Thursday, August 26, 2010
I'm in a quandary thinking about the two big disasters of 2010 - the Haiti earthquake and the Pakistan flood. In both cases, millions of people were and are in great jeopardy and in need of help. In both cases, the sovereign government was incapable of providing relief or reconstruction. And, in both cases, the affected areas were overpopulated and becoming even more overpopulated despite the fact that the basic services associated with "civilization" are unlikely to be available in the foreseeable future. Should relief be provided by the rest of the world if the affected countries do not take steps to change their ways?
What are the basic services associated with civilization in the 21st century? I suppose the short list would include a reliable internal food supply, commonly available clean water, transportation and communications infrastructure, workable governance and justice systems, and an education system that trains people for useful work. Governments are responsible to provide these things, I believe, as first priorities. Neither Haiti nor Pakistan provides these services, except for the elite. That's just the way it is.
The area of Pakistan affected by the floods has about 20 million residents. It's agricultural, with plots as small as two acres. Girls are often married by age 14 and have many children through age 25. The residents have no capacity to pay, through taxes, for the basic services described above. Moreover, each year the population becomes more likely to fall prey to those who would blame their subsistence conditions on the failure of their government or the outside world to "take care of them". That's why fears of insurrection rise when disasters like these occur and the government is unable to respond.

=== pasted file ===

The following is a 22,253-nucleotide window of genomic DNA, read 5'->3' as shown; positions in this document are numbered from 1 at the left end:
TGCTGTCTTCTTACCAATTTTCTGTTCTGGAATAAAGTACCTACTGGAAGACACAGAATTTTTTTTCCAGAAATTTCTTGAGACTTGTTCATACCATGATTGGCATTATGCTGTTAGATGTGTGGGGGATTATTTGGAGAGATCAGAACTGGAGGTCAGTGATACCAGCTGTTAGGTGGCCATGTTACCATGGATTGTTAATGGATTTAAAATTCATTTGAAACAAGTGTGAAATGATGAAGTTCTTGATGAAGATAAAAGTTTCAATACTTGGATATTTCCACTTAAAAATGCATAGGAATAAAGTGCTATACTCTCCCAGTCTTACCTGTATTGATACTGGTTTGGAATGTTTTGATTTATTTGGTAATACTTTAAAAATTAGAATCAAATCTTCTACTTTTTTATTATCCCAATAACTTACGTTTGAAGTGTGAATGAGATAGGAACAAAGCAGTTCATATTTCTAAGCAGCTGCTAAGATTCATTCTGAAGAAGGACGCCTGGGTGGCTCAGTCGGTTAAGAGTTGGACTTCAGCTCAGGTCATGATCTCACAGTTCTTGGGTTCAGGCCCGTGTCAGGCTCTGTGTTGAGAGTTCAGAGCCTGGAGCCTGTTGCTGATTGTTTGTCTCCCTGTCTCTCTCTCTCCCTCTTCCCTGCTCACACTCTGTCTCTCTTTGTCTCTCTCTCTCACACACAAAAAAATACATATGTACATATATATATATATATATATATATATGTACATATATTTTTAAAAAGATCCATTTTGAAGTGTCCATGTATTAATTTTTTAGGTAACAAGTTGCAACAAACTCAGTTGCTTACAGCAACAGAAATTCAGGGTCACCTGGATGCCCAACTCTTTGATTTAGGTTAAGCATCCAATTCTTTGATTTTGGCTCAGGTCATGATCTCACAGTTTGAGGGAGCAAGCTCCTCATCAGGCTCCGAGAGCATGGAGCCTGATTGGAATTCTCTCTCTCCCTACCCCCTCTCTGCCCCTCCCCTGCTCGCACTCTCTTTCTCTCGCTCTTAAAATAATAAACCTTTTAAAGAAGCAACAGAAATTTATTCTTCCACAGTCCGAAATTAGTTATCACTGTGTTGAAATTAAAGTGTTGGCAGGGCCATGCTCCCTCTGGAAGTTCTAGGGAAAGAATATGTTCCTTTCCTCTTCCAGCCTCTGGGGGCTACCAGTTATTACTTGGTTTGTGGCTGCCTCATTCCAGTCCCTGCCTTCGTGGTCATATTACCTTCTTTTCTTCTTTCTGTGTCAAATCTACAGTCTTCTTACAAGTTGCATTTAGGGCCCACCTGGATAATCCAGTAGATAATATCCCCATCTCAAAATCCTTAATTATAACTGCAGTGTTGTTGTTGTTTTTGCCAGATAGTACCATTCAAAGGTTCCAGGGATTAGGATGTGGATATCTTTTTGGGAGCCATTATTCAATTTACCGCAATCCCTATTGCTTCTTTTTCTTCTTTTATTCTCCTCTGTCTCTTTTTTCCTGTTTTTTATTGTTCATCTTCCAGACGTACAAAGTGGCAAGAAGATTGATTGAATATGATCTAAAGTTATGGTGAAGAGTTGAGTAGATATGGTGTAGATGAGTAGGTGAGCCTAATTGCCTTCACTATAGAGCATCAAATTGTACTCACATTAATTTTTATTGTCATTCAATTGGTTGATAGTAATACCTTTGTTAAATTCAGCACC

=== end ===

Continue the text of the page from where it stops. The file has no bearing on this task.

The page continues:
So, here's the quandary. Should the outside world provide massive relief to bring the disaster-ravaged areas back to roughly the same "uncivilized" condition they enjoyed prior to the disasters, with no preconditions? Or, should the outside world require governmental reforms and population control measures as the price of relief? Is preventing future disasters as important as mitigating current disasters? Should TANSTAAFL (There ain't no such thing as a free lunch) be applied?
In general, I've concluded that the second and third worlds now require a lot more supervision than in past times. Technology now provides great opportunities for these countries to upgrade their standards of living, but it also provides great opportunities for them to make mischief - North Korea and Somalia are poster children for the latter. Consequently, perhaps it's time to put out the carrot and the stick to Haiti and Pakistan's elite "quasi-governing" classes. Relief must be accompanied by radical changes in their societies, changes that in the long run will make for long term success.